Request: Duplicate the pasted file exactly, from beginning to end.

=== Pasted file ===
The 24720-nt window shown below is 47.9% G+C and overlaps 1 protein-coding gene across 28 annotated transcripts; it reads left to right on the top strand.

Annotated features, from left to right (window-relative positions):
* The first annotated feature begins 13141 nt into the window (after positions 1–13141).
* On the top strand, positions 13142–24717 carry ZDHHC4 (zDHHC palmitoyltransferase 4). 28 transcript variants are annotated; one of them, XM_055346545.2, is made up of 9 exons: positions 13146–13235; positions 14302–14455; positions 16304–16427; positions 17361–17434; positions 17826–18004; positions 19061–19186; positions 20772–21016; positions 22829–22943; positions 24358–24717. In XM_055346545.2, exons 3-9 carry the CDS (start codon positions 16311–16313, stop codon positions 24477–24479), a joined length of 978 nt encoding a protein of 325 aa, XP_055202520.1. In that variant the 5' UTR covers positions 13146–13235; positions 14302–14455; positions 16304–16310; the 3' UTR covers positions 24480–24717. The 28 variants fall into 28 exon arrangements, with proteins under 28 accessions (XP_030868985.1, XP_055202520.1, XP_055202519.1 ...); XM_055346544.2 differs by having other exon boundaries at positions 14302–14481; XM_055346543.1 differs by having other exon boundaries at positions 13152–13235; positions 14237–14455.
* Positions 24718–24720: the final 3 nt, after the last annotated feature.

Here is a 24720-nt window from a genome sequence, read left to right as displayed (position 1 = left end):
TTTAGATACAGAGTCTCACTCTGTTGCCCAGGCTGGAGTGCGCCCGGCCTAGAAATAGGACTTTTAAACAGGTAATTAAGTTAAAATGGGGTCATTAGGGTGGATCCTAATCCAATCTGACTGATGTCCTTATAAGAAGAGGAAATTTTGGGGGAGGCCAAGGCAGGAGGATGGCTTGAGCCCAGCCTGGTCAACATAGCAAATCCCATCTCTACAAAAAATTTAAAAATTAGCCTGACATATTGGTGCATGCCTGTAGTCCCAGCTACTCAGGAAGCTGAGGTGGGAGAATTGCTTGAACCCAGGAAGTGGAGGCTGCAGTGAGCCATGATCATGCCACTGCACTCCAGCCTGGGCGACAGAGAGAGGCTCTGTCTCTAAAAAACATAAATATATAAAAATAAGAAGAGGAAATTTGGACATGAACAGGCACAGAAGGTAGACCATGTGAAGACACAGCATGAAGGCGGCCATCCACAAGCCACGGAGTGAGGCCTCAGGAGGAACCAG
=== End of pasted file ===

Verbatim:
The 24720-nt window shown below is 47.9% G+C and overlaps 1 protein-coding gene across 28 annotated transcripts; it reads left to right on the top strand.

Annotated features, from left to right (window-relative positions):
* The first annotated feature begins 13141 nt into the window (after positions 1–13141).
* On the top strand, positions 13142–24717 carry ZDHHC4 (zDHHC palmitoyltransferase 4). 28 transcript variants are annotated; one of them, XM_055346545.2, is made up of 9 exons: positions 13146–13235; positions 14302–14455; positions 16304–16427; positions 17361–17434; positions 17826–18004; positions 19061–19186; positions 20772–21016; positions 22829–22943; positions 24358–24717. In XM_055346545.2, exons 3-9 carry the CDS (start codon positions 16311–16313, stop codon positions 24477–24479), a joined length of 978 nt encoding a protein of 325 aa, XP_055202520.1. In that variant the 5' UTR covers positions 13146–13235; positions 14302–14455; positions 16304–16310; the 3' UTR covers positions 24480–24717. The 28 variants fall into 28 exon arrangements, with proteins under 28 accessions (XP_030868985.1, XP_055202520.1, XP_055202519.1 ...); XM_055346544.2 differs by having other exon boundaries at positions 14302–14481; XM_055346543.1 differs by having other exon boundaries at positions 13152–13235; positions 14237–14455.
* Positions 24718–24720: the final 3 nt, after the last annotated feature.

Here is a 24720-nt window from a genome sequence, read left to right as displayed (position 1 = left end):
TTTAGATACAGAGTCTCACTCTGTTGCCCAGGCTGGAGTGCGCCCGGCCTAGAAATAGGACTTTTAAACAGGTAATTAAGTTAAAATGGGGTCATTAGGGTGGATCCTAATCCAATCTGACTGATGTCCTTATAAGAAGAGGAAATTTTGGGGGAGGCCAAGGCAGGAGGATGGCTTGAGCCCAGCCTGGTCAACATAGCAAATCCCATCTCTACAAAAAATTTAAAAATTAGCCTGACATATTGGTGCATGCCTGTAGTCCCAGCTACTCAGGAAGCTGAGGTGGGAGAATTGCTTGAACCCAGGAAGTGGAGGCTGCAGTGAGCCATGATCATGCCACTGCACTCCAGCCTGGGCGACAGAGAGAGGCTCTGTCTCTAAAAAACATAAATATATAAAAATAAGAAGAGGAAATTTGGACATGAACAGGCACAGAAGGTAGACCATGTGAAGACACAGCATGAAGGCGGCCATCCACAAGCCACGGAGTGAGGCCTCAGGAGGAACCAG